But the NPS has become increasingly innovative with ways to handle those crowds. At Acadia National Park in Maine—the seventh-most popular park in the country, with 3.5 million annual visitors—people are often turned away due to insufficient parking at the most popular sites. “The status quo was no longer working here,” says David MacDonald, president of Friends of Acadia. So the park studied and then overhauled the transportation plan over a three-year period. Starting in 2021, guests will be able to reserve parking spots at Cadillac Mountain and Sand Beach. Zion has a free and effective bus system, as does Yosemite, and other parks are making similar changes to deal with their own boom in visitors.
The “loving our parks to death” narrative stands in stark contrast to another salient fact: Visitor satisfaction across the system remains extremely high. Overcrowding, experts will tell you with a sigh, is not a resource problem—it’s a distribution problem. The backcountry is still mostly empty, even if park roads are gridlocked. “I could take you to Yosemite Valley on the Fourth of July and, give me 15 minutes, I can have you by yourself,” Jarvis says. “You’ve just got to know where to go.” Or have more rangers on staff to help people figure it out.
“It’s not as bad as everybody’s been saying—the sky is not falling,” says Mike Gauthier, superintendent of Nez Perce National Historical Park, in Idaho. Recently, in Yosemite, where Gauthier spent seven years as chief of staff, the Merced River opened to whitewater boating for the first time and bighorn sheep returned to their alpine habitat thanks to a restoration effort. Similar initiatives have been introduced across the NPS.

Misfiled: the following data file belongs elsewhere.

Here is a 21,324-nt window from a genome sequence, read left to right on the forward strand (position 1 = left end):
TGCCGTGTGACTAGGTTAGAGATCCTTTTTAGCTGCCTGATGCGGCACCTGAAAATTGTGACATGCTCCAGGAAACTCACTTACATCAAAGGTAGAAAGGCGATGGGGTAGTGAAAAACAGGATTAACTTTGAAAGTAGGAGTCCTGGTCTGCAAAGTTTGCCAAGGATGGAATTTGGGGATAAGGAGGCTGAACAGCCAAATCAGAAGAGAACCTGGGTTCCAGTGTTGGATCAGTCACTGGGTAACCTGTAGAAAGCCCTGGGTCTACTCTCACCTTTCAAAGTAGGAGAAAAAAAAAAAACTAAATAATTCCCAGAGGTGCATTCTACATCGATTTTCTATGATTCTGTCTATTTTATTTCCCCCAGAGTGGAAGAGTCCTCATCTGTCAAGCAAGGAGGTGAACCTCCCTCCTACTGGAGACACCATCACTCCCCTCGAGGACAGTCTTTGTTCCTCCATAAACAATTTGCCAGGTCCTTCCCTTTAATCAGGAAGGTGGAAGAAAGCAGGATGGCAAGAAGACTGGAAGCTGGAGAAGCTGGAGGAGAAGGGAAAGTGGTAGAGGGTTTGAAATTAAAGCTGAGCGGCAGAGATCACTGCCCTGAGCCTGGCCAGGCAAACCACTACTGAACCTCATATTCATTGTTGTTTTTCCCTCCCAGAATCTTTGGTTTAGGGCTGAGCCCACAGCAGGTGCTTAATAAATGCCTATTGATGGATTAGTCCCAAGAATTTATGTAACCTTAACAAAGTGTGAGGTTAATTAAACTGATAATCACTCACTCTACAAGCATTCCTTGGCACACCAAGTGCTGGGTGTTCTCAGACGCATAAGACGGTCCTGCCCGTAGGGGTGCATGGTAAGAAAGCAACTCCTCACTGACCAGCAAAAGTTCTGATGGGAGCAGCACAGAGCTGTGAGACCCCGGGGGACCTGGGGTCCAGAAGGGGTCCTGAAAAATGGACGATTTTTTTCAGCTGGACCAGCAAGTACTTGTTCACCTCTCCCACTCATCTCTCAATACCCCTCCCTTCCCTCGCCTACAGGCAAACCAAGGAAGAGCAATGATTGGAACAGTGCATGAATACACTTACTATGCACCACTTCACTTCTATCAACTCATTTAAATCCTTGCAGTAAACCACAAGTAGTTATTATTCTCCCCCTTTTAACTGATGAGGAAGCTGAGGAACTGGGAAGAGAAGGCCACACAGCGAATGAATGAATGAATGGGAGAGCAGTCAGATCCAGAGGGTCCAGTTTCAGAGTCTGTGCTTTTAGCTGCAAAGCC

This also comes at a time when public land has seen a resurgence in support from grassroots Democrats and Republicans. The Restore Our Parks and Public Lands Act will come on the heels of the most significant conservation bill in a decade, the Dingell Act, which supported parks and passed resoundingly in February: 92-8 in the Senate and 363-62 in the House.
“There are no bills that pass like that,” says Kristen Brengle, vice president of government affairs at the National Parks Conservation Association. “But it shows the power of parks and public lands.” As does the fact that private funding has increased: Before 2013, the National Park Foundation’s (NPF) biggest fundraising year was $25 million. That number quadrupled over the next four years, and donor interest remains strong, says NPF president Will Shafroth.
“We have this dichotomy going on,” says Mark Butler, former superintendent of Joshua Tree. “The political actions have been disconnected from public preferences.”
This is not to say, of course, that things are perfect, or that they couldn’t get worse. But with continued support, the future is looking bright. “I think people need to let their member of Congress know that the national parks are important,” says Phil Francis, chair of the Coalition to Protect America’s National Parks, which comprises former NPS employees. “And they want the national parks to be taken care of, by going from 1/16th of 1 percent of the federal budget, which they get now, to 1/15th of 1 percent or 1/14th of 1 percent. That would make a huge difference.”
So would even more people visiting a park this summer. “You don’t love something to death. You love it to life,” Jarvis says. “And if we can maintain that love with the American people, then I think the future of the Park Service is actually good.”